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New Senate Democratic Leader Regrets Supporting Filibuster Reform

Chuck Schumer

Senator Chuck Schumer, who is spending his first day on the job as Senate Minority Leader now that Harry Reid has retired, says he’s come to regret the Democrats’ decision to use its Senate majority in late 2013 to repeal the filibuster for Executive Branch and Judicial nominations below the Supreme Court:

Sen. Chuck Schumer lamented Tuesday the Democrats’ move to diminish the number of senators needed to confirm Cabinet picks from 60 votes to 51, because the new rule now hurts his party.

“I argued against it at the time. I said both for Supreme Court and in Cabinet should be 60 because on such important positions there should be some degree of bipartisanship,” Schumer, a New York Democrat and the incoming Senate minority leader, told CNN’s Dana Bash. “I won on Supreme Court, lost on Cabinet. But it’s what we have to live with now.”

In 2013, then-Senate Majority Leader Harry Reid and other top Democrats became convinced GOP delaying tactics were crippling Washington. They triggered the so-called “nuclear option” which — over the objections of Republicans — lowered the threshold to overcome a filibuster from 60 to 51 votes.

“Wish it hadn’t happened,” Schumer said.

Senate Democrats have vowed to stall action on eight of President-elect Donald Trump’s Cabinet nominees who are focused on implementing his economic, law enforcement and regulatory agenda, a senior Democratic aide told CNN Monday.

Schumer’s remarks come at the same time that many Senate Democrats, and Democrats outside the Senate, have expressed reservations about several of President-Elect Donald Trump’s nominees for Cabinet positions. Earlier this week, it was reported that Senate Democrats plan to “target” eight of those nominees due either to their records outside government or the views they have expressed. Most notable among that group of eight are picks such as Rex Tillerson, Trump’s choice for Secretary of State, Jeff Sessions, who has been selected to become Attorney General, and Tom Price, a long-time critic of the Affordable Care Act who has been selected to become Secretary of the Department of Health and Human Services. We can expect to see tough questioning of these nominees before the respective committees handling their nominations over the next three weeks, and vigorous debate over their nominations on the Senate floor. However, when it comes time for a vote the Democrats will have no options available to them thanks to the fact that the changes that Democrats adopted in November 2013 effectively ended the filibuster for nominees to all Executive Branch positions, as well as Judicial appointments below the Supreme Court, certain military promotions, and Ambassadorships. This means that, barring some kind of unlikely scandal that uncovers information about a nominee that is more than just a minor embarrassment, all of Trump’s Cabinet and other Executive Branch appointments will be confirmed relatively easily.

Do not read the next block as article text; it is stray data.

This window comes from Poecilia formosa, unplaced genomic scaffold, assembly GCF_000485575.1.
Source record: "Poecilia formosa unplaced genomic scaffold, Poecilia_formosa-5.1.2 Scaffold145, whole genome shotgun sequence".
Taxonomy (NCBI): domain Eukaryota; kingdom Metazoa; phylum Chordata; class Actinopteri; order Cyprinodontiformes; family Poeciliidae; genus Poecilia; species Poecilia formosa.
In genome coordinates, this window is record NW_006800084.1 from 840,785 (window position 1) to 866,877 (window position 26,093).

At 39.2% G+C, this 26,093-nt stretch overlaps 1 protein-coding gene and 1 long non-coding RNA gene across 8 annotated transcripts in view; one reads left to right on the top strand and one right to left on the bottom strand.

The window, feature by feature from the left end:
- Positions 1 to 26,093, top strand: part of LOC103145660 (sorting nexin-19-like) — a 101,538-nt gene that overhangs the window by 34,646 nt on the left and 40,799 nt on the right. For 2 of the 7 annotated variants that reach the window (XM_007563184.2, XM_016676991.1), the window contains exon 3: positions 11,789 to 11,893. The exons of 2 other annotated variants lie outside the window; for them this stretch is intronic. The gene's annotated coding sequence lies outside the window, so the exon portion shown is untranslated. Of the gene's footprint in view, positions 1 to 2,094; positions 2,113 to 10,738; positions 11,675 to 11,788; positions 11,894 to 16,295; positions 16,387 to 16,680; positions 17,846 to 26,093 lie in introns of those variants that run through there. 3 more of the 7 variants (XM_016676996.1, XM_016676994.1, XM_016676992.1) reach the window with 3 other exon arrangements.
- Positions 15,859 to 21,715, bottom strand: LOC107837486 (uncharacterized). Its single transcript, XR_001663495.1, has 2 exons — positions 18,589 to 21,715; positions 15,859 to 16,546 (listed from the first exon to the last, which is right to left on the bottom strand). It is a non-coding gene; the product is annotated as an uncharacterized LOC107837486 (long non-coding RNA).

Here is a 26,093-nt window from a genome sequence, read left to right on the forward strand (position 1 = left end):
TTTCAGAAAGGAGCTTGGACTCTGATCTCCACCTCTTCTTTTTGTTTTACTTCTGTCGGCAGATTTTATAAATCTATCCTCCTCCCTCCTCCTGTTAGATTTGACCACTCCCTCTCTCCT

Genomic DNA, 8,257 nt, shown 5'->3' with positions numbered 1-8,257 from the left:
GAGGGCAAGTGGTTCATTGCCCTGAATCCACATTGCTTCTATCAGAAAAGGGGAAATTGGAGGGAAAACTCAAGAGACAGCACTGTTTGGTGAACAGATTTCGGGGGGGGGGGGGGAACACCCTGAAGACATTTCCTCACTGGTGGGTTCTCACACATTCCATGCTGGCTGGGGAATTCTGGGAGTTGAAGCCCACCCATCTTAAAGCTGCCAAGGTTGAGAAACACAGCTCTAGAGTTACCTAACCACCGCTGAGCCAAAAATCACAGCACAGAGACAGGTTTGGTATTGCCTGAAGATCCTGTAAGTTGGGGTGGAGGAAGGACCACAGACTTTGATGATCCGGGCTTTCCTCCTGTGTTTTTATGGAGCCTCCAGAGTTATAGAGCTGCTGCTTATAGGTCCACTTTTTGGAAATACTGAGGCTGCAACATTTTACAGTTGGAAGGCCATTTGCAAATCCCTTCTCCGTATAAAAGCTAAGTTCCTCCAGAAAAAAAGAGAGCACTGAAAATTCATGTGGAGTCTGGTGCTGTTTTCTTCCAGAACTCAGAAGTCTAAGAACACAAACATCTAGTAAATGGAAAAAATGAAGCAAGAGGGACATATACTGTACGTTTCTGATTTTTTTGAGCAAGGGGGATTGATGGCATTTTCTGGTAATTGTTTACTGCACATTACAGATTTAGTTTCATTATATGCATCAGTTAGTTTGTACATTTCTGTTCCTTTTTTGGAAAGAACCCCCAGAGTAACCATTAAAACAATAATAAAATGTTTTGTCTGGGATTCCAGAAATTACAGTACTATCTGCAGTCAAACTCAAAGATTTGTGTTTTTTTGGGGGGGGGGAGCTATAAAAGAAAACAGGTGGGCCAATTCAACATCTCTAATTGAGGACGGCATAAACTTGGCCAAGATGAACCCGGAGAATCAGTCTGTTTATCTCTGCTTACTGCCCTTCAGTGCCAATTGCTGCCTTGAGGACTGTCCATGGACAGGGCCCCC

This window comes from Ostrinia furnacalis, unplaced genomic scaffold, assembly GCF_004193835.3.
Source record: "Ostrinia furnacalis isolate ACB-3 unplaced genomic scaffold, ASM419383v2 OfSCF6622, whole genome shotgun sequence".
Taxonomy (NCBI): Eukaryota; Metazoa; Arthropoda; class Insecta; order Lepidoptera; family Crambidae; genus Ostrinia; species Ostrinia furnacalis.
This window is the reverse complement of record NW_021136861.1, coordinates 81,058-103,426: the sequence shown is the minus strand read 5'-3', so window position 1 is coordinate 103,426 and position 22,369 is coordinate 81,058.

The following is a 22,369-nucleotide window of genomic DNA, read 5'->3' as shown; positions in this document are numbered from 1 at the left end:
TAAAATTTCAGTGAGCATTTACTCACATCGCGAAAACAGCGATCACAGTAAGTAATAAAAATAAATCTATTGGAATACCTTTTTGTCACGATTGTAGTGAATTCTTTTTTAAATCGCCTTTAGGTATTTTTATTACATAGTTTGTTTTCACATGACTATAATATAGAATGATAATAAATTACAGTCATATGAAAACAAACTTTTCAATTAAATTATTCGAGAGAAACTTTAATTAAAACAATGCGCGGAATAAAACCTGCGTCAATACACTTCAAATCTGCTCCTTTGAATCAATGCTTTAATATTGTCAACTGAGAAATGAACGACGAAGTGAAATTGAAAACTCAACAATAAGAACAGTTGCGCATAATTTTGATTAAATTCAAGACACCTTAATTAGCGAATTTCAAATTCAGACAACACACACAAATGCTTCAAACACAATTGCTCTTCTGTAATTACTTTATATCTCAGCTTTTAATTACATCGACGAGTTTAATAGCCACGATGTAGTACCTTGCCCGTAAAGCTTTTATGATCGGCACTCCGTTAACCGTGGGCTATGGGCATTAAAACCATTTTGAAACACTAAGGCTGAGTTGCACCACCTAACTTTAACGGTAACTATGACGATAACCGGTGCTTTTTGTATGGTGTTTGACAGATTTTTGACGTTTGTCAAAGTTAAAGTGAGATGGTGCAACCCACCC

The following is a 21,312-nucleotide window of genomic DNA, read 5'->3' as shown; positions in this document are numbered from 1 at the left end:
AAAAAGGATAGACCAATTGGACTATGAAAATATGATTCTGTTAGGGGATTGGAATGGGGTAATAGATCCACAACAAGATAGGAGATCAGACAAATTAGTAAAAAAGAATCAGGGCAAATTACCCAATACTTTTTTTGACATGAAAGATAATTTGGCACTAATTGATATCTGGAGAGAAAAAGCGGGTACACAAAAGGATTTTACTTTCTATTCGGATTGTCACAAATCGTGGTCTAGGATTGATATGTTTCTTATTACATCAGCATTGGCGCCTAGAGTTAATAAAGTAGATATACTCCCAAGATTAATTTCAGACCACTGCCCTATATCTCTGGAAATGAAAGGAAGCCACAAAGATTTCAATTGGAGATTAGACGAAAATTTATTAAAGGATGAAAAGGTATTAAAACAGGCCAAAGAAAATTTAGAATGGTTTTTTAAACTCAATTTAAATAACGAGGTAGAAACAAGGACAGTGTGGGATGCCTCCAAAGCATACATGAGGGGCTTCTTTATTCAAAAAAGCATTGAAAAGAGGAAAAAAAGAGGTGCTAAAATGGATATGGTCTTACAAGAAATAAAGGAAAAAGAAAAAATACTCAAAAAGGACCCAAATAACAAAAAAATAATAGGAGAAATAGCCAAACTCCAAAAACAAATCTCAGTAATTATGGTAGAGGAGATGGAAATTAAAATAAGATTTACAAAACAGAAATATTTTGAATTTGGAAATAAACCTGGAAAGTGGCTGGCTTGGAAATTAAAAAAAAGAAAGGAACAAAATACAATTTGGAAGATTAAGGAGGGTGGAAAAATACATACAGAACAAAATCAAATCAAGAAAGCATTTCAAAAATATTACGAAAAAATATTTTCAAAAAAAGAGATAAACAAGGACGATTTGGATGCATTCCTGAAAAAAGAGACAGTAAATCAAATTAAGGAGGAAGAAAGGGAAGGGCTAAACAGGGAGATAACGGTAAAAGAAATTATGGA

Schumer’s regrets are one reason why complete repeal of the filibuster, or indeed any change beyond what the Democrats accomplished in November 2013, is unlikely. While the rule is a inconvenience for a party that is in power at any given time, and often a major one, there is enough institutional memory in the Senate, and control has changed often enough in recent years, that member are well aware of what the consequences of complete repeal would be. Effectively, complete repeal of the filibuster would mean would turn the Senate into a smaller version of the House of Representatives, which it clearly was not intended to be. Instead, the Senate was intended to be something of a check and balance against the popular will as manifested in the House of Representatives. This is one of the reasons why, in the original plan under the Consitution, Senators were selected by the state legislatures rather than via popular vote. It was believed at the time that selecting Senators in this manner would mean that the body would be a more deliberative body that would serve as a method for cooling off the passions of a House of Representatives more likely to reflect the passions of populism due to the fact that its members were directly elected by the people. While the method of selecting Senators changed with the ratification of the 17th Amendment, the Senate’s role as a check against popular will did not and protections for the minority such as the filibuster help to emphasize that role. Additionally, the filibuster exists in no small part due to the fact that the majority maintains tight control over the agenda of the body and that, without the filibuster, minority members would have virtually no voice despite the fact that they may represent a significant portion of the population of the nation. Finally, as I’ve noted in the past, changes in control of the Senate have been frequent enough, and turn around is low enough, that members who are now in the majority remember what being in the minority was like and vice versa. That’s one reason why it took nearly four years for Harry Reid to take the steps he did in November 2013 and why they were limited to very specific circumstances. Anything more likely would not have gotten a majority of Democratic votes, and as it was even the modest reforms he put on the table back then. As it was, the reforms that did pass saw three defections by long-serving Democrats who advised against filibuster reform due to the fact that it would hamper the party’s ability to act when it inevitably returned to the minority. Now that this has happened, and especially in an era with a Republican Congress and Republican President, the Senators who voted for that reform are living to see the consequences.